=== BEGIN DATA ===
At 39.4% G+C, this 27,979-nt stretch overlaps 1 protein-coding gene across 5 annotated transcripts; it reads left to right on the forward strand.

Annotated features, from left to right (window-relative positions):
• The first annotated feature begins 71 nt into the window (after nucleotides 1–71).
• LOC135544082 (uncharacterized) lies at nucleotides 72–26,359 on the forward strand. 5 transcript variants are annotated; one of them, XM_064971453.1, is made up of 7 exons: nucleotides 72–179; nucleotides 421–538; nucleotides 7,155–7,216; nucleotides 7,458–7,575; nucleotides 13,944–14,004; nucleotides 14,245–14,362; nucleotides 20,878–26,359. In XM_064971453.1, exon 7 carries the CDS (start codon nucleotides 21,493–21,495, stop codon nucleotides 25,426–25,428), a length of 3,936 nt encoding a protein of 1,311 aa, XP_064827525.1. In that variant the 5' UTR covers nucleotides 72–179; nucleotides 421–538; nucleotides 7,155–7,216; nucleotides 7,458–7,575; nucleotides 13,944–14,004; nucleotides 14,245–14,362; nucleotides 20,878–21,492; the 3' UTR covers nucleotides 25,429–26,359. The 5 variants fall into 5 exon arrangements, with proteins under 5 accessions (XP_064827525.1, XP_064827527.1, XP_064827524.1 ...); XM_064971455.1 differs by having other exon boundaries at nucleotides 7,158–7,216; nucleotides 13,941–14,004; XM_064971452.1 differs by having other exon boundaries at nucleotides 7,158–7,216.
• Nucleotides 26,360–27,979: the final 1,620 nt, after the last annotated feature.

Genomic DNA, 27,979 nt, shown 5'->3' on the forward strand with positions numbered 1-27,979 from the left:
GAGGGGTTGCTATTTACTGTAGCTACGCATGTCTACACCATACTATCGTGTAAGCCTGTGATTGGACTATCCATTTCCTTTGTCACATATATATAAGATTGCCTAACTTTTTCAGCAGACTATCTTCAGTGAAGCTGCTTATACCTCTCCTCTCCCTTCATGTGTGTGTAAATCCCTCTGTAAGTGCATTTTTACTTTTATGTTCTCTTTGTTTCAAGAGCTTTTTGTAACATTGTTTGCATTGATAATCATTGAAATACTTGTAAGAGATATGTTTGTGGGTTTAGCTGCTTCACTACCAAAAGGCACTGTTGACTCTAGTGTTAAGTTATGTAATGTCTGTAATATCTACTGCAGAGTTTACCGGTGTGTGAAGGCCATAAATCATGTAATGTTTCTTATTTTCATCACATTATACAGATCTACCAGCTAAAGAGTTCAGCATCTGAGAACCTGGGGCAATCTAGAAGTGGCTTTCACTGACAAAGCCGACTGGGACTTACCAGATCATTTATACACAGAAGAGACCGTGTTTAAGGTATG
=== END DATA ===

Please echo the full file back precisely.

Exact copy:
At 39.4% G+C, this 27,979-nt stretch overlaps 1 protein-coding gene across 5 annotated transcripts; it reads left to right on the forward strand.

Annotated features, from left to right (window-relative positions):
• The first annotated feature begins 71 nt into the window (after nucleotides 1–71).
• LOC135544082 (uncharacterized) lies at nucleotides 72–26,359 on the forward strand. 5 transcript variants are annotated; one of them, XM_064971453.1, is made up of 7 exons: nucleotides 72–179; nucleotides 421–538; nucleotides 7,155–7,216; nucleotides 7,458–7,575; nucleotides 13,944–14,004; nucleotides 14,245–14,362; nucleotides 20,878–26,359. In XM_064971453.1, exon 7 carries the CDS (start codon nucleotides 21,493–21,495, stop codon nucleotides 25,426–25,428), a length of 3,936 nt encoding a protein of 1,311 aa, XP_064827525.1. In that variant the 5' UTR covers nucleotides 72–179; nucleotides 421–538; nucleotides 7,155–7,216; nucleotides 7,458–7,575; nucleotides 13,944–14,004; nucleotides 14,245–14,362; nucleotides 20,878–21,492; the 3' UTR covers nucleotides 25,429–26,359. The 5 variants fall into 5 exon arrangements, with proteins under 5 accessions (XP_064827525.1, XP_064827527.1, XP_064827524.1 ...); XM_064971455.1 differs by having other exon boundaries at nucleotides 7,158–7,216; nucleotides 13,941–14,004; XM_064971452.1 differs by having other exon boundaries at nucleotides 7,158–7,216.
• Nucleotides 26,360–27,979: the final 1,620 nt, after the last annotated feature.

Genomic DNA, 27,979 nt, shown 5'->3' on the forward strand with positions numbered 1-27,979 from the left:
GAGGGGTTGCTATTTACTGTAGCTACGCATGTCTACACCATACTATCGTGTAAGCCTGTGATTGGACTATCCATTTCCTTTGTCACATATATATAAGATTGCCTAACTTTTTCAGCAGACTATCTTCAGTGAAGCTGCTTATACCTCTCCTCTCCCTTCATGTGTGTGTAAATCCCTCTGTAAGTGCATTTTTACTTTTATGTTCTCTTTGTTTCAAGAGCTTTTTGTAACATTGTTTGCATTGATAATCATTGAAATACTTGTAAGAGATATGTTTGTGGGTTTAGCTGCTTCACTACCAAAAGGCACTGTTGACTCTAGTGTTAAGTTATGTAATGTCTGTAATATCTACTGCAGAGTTTACCGGTGTGTGAAGGCCATAAATCATGTAATGTTTCTTATTTTCATCACATTATACAGATCTACCAGCTAAAGAGTTCAGCATCTGAGAACCTGGGGCAATCTAGAAGTGGCTTTCACTGACAAAGCCGACTGGGACTTACCAGATCATTTATACACAGAAGAGACCGTGTTTAAGGTATG